Time to silence the drums of war

May 5, 2021
drums of war
Image courtesy of Alan Moir

For many familiar with the excesses of Cold War rhetoric and the hyped-up fears used to justify our ill-fated interventions in Iraq and Afghanistan, the current China bashing is a case of déjà-vu. But the latest bout of politically contrived anti-China hysteria is especially troubling.

Over the last few weeks, we have seen the extraordinary spectacle of Australian ministers and senior bureaucrats beating the drums of war, blissfully unaware of the consequences of their words and actions.

How can we best characterise such conduct? The proverbial bull in a China shop readily comes to mind, though the comparison may well do a disservice to the bull’s judgment and sense of decorum.

In a keynote address delivered on 15 April to India’s premier geopolitical conference Prime Minister Morrison stated that Australia was seeking to build “a strategic balance that favours freedom”, leaving his audience in no doubt that freedom was codeword for the West generally and the United States in particular.

A strategic competition, he went on to say, was under way between authoritarian regimes (read Russia and China) and liberal democracies (read the United States and its allies and friends).

These prime ministerial utterances reflect the thinking of the newly invigorated Quad which brings together the United States, Japan, India and Australia.

At their first ever summit held in March, the four Quad governments made it clear that their objective was to contain China’s rise. They pointedly agreed to collaborate in maritime security “to meet challenges to the rules based maritime order in the East and South China Sea”. Which order, one may ask? The order which a dominant America had created in the aftermath of World War II, and which has sustained its dominance ever since.

Another clear signal of what was to follow was given by the Pentagon in early March with its submission to Congress requesting more than $27 billion over the next six years to bolster capabilities across the Pacific region.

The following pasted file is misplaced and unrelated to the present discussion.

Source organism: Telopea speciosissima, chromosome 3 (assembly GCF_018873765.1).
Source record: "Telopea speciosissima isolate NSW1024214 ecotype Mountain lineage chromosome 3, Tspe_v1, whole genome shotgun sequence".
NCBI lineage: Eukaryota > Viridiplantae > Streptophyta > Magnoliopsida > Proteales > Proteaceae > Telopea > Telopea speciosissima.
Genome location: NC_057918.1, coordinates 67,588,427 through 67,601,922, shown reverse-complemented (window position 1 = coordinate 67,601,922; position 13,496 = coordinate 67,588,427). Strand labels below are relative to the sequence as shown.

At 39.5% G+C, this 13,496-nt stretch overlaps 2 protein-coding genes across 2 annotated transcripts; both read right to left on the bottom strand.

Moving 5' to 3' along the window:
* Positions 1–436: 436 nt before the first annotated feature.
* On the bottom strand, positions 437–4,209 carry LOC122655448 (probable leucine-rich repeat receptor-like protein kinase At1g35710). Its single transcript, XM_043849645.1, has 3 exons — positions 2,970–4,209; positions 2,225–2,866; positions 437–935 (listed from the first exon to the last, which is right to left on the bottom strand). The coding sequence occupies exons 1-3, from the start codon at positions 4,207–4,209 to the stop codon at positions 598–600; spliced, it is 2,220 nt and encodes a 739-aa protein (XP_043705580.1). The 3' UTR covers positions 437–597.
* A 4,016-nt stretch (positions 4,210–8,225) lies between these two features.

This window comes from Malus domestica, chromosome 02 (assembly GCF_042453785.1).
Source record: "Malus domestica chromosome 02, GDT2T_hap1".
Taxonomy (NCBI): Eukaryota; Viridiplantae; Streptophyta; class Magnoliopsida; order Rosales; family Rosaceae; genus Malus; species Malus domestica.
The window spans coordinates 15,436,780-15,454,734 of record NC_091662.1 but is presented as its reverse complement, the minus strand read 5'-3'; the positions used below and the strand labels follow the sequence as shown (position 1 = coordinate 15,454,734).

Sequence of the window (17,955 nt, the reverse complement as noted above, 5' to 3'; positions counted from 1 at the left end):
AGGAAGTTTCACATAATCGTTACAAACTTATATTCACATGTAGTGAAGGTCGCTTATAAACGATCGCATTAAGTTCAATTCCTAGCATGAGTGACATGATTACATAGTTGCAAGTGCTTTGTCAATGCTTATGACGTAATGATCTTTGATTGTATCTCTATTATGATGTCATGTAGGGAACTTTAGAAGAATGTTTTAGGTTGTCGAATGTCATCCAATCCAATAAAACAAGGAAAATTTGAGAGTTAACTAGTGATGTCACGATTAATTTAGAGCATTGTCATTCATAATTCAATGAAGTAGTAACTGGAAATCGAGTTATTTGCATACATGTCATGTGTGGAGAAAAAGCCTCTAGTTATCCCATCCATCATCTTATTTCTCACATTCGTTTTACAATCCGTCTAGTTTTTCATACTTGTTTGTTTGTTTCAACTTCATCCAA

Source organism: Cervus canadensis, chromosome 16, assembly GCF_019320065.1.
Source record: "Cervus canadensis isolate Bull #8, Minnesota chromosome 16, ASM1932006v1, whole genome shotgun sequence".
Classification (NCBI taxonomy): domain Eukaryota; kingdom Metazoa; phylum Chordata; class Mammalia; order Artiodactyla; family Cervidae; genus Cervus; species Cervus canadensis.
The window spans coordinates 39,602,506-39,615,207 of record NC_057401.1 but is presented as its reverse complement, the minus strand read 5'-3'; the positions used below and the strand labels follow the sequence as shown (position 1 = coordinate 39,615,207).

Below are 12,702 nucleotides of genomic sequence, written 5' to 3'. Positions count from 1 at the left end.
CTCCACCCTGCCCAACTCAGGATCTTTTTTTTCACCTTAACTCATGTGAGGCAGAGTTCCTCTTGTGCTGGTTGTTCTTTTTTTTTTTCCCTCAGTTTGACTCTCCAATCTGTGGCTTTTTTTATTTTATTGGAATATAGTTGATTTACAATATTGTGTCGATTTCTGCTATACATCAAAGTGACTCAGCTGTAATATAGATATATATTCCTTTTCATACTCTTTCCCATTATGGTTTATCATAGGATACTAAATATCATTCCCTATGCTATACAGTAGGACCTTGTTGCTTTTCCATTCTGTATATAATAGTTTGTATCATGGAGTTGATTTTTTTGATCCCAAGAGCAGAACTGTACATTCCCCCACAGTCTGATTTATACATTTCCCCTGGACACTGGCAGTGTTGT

This expansion of what is now known as the Pacific Deterrence Initiative, or PDI, uses the language of deterrence to mask an increasingly antagonistic containment policy based on forward-deployed long-range weapon systems. These will include armed ground-based cruise, ballistic and hypersonic missiles, more advanced missile defence systems, new space-based and terrestrial sensors, and enhanced access to airfields, ports and other facilities needed to support these deployments.

The undisguised aim is to acquire highly survivable, precision-strike networks along the First Island Chain”, a wide area across China’s immediate maritime periphery that includes the disputed South China Sea and the increasingly tense Taiwan Strait.

It is now known that Australia and the United States have been consulting closely about contingency plans in relation to Taiwan. Against this backdrop of heightened tensions, former defence minister Christopher Pyne made a surprising public intervention, describing Taiwan as the most likely next flashpoint.

Leaving little to the imagination, he spoke of the prospect of a “kinetic war”, offering the following graphic description:

“Not a cyber war, but a real one involving loss of life, destruction of military platforms, with aggressors and defenders on different sides.”

“This isn’t rhetoric, this is something that you and I may well have to confront in the next 5 to 10 years.”

On reflection this was not an altogether surprising foray into the public arena. Having occupied the defence industry and then defence portfolios between 2016 and 2019, Christopher Pyne was well versed in the mindset of the security establishment. Upon retiring from Parliament, he has reinforced these connections by establishing a lobbying firm that advises several defence industry clients, as well as by serving as a director or advisory board member of multiple defence related companies.

Within days of Pyne’s carefully timed intervention senior government figures issued a series of broadsides with China as the implicit and often explicit target.

Following Morrison’s intervention noted above, Assistant Defence Minister Andrew Hastie told military personnel their “core business” was “the application of lethal violence”, a position closely aligned with the directives which newly appointed Defence Minister Peter Dutton had issued to the ADF’s top brass.

Interviewed on ANZAC Day on the ABC program Insiders, Dutton spoke of the possibility of conflict erupting between China and Taiwan. He based that assessment on “the rhetoric that is coming out of China, from spokesmen particularly in recent weeks and months” and the “significant amount of [military] activity”, which one must assume was a reference to China’s military exercises near Taiwan.

On the same day came the intervention by Home Affairs Secretary, Mike Pezzullo. Reminding his audience that this was the 70th year of Australia’s principal military alliance, he left little doubt that China, though not mentioned by name, was the target of his comments: